Winston Churchill’s opposed thumbs
Ask any number of people what it is that separates human beings from the “lesser” animals? You’ll, very likely, hear answers like: Our ability to use language and communicate with one another; Our sense of self; Our ability to solve problems; et cetera. I maintain that what sets us apart is the simple fact that our thumbs are set in opposition to our fingers. This evolutionary development has allowed us to reshape our environment throughout the course of human history. While the “lesser” species must content themselves with an existence that is harmonious with their environment, the human species has always been compelled to reshape the natural environment and many of the individual ingredients therein. We are driven to create, to build. Why? Because we can. Because we have opposed thumbs.
Even the biggest “brainiacs” are compelled to express this overwhelming need to be physically creative. Some may find fulfillment of this need by doing something as simple as “crayoning” in some adult coloring book. Others may draw or paint. Some may work wood, “throw” pottery or engage in sewing. Intellectual activity is simply not enough to give full vent to our “humanness.”
Consider Winston Churchill. Few men in the modern era have intellectually and politically impacted the world around them more than Churchill. Whether you agree or disagree with Churchill’s politics and tactics, no one can deny that his “bull dogged” determination helped the Allies win WWII. So, did Winnie have the same need to physically express his creativity? Indeed he did! How? By laying bricks!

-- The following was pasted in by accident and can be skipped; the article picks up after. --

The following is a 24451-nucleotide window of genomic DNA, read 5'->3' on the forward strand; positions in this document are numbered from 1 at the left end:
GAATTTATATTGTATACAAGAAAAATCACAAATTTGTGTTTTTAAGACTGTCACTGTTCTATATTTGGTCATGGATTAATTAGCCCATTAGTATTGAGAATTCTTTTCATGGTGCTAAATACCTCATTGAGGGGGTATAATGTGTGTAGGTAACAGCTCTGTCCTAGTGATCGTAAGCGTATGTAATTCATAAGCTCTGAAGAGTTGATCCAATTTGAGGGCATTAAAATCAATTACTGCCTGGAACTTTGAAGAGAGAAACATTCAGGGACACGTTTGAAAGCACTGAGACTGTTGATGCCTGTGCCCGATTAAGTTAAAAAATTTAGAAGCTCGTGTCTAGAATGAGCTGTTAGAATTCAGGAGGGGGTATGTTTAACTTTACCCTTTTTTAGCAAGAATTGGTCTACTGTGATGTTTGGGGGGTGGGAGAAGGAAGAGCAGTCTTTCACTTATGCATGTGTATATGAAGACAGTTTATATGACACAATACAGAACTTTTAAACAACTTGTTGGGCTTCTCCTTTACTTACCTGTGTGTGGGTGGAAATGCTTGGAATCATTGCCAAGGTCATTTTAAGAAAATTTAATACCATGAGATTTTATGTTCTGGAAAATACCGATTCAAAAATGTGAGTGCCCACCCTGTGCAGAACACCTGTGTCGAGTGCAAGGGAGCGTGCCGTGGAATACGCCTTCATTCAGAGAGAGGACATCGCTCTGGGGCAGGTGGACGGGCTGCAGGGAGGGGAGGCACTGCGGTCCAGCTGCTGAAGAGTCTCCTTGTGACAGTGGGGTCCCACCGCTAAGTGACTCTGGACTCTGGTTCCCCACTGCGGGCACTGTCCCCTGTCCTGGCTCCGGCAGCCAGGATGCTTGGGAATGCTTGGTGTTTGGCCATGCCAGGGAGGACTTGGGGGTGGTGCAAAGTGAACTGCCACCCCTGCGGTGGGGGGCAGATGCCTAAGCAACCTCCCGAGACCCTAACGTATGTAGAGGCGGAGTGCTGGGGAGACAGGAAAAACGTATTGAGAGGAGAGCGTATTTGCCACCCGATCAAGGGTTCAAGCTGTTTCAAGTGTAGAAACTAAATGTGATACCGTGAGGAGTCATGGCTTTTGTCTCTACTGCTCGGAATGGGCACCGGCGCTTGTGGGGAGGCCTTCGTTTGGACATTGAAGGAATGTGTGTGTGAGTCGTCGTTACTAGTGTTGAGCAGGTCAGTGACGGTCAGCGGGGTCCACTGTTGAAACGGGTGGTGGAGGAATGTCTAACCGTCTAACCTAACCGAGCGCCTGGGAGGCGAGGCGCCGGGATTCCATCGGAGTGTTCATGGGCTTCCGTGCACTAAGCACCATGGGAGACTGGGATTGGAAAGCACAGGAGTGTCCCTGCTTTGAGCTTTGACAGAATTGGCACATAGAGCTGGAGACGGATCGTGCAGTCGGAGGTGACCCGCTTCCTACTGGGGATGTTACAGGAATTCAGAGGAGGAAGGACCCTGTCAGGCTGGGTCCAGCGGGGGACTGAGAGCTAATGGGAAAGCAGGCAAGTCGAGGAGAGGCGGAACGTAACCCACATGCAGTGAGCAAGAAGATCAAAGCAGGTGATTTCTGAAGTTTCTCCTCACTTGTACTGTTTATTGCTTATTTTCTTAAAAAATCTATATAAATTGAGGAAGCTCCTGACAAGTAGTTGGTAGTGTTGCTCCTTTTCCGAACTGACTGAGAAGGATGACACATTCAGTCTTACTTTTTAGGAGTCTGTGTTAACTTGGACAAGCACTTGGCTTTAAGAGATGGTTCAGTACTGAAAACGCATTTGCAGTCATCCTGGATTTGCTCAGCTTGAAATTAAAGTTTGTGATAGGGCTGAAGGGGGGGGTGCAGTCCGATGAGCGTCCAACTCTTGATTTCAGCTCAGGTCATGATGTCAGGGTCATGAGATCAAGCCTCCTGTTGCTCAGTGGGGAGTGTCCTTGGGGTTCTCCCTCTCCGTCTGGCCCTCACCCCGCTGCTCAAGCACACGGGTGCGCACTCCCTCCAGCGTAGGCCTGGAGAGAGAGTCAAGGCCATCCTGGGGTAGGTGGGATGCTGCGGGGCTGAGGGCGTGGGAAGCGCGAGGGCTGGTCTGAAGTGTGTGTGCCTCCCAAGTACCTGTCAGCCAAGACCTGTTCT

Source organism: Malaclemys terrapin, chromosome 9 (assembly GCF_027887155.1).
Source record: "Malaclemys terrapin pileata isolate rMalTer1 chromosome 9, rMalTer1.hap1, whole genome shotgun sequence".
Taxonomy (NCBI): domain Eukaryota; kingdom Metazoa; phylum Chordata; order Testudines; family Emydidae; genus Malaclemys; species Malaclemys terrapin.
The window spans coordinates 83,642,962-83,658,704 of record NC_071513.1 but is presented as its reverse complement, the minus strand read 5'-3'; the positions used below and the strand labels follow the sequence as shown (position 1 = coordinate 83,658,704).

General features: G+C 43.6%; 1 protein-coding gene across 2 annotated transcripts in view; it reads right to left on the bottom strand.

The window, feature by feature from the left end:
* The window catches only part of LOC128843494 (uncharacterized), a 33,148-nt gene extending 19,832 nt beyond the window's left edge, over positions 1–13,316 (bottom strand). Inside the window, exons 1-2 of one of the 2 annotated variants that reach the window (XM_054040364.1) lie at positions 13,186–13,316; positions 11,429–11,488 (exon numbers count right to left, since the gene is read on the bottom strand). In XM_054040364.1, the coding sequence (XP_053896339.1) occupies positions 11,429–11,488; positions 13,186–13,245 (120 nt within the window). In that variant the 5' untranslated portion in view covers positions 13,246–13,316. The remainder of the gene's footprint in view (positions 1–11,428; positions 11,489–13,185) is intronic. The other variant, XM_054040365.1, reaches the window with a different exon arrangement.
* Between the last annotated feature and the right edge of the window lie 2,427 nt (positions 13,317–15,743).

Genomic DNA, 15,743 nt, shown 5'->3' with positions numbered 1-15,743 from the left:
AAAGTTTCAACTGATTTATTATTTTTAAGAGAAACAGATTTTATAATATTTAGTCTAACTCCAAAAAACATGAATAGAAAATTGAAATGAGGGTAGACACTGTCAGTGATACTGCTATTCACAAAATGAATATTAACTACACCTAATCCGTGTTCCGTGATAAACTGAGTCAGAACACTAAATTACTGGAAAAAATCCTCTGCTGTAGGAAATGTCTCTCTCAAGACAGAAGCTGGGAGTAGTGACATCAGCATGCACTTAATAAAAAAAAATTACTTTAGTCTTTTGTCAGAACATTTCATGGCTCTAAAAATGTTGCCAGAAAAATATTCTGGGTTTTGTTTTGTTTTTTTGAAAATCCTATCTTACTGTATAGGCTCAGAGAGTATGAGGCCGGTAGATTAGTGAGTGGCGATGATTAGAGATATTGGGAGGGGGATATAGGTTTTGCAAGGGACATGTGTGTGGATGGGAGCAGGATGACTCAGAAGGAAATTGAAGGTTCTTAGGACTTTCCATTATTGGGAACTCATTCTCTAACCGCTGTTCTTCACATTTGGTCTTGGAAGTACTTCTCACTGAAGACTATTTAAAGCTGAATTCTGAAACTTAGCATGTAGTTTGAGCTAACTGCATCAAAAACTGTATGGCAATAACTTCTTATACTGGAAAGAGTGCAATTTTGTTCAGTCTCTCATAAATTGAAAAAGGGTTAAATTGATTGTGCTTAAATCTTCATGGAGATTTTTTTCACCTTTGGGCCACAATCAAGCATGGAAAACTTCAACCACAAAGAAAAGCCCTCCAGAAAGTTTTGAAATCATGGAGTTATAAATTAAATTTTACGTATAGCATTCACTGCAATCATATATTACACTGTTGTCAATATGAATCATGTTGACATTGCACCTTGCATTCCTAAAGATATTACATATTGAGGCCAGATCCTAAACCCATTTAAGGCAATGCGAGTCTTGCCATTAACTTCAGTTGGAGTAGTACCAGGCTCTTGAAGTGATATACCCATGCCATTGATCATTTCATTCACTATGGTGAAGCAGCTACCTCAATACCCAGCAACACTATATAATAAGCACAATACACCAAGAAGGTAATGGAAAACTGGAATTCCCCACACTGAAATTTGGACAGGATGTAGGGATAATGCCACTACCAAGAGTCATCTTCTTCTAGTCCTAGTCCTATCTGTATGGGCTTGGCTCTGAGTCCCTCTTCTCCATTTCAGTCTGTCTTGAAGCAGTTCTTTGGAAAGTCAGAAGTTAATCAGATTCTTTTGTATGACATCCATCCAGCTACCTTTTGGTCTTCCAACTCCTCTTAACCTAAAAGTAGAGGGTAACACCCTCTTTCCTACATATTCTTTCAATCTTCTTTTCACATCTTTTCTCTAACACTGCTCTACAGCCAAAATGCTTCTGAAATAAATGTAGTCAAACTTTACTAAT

Apparently, Churchill became interested in brick laying while a young man at his family home of Chartwell and was schooled in the trade by several local brick masons.
Mister Churchill thought so highly of his craft, that he accepted the invitation to become a member of the Bricklayer’s Union.
This last photo leads me to conclude that even skilled bricklayers can sometimes find it difficult to “butter the ends.”
So along with your eyes and ears, take good care of your thumbs. You’ve only got two. And, remember, they’re what really make you human.
This entry was posted on October 11, 2015 at 2:10 pm and is filed under Uncategorized. You can subscribe via RSS 2.0 feed to this post's comments.comment below, or link to this permanent URL from your own site.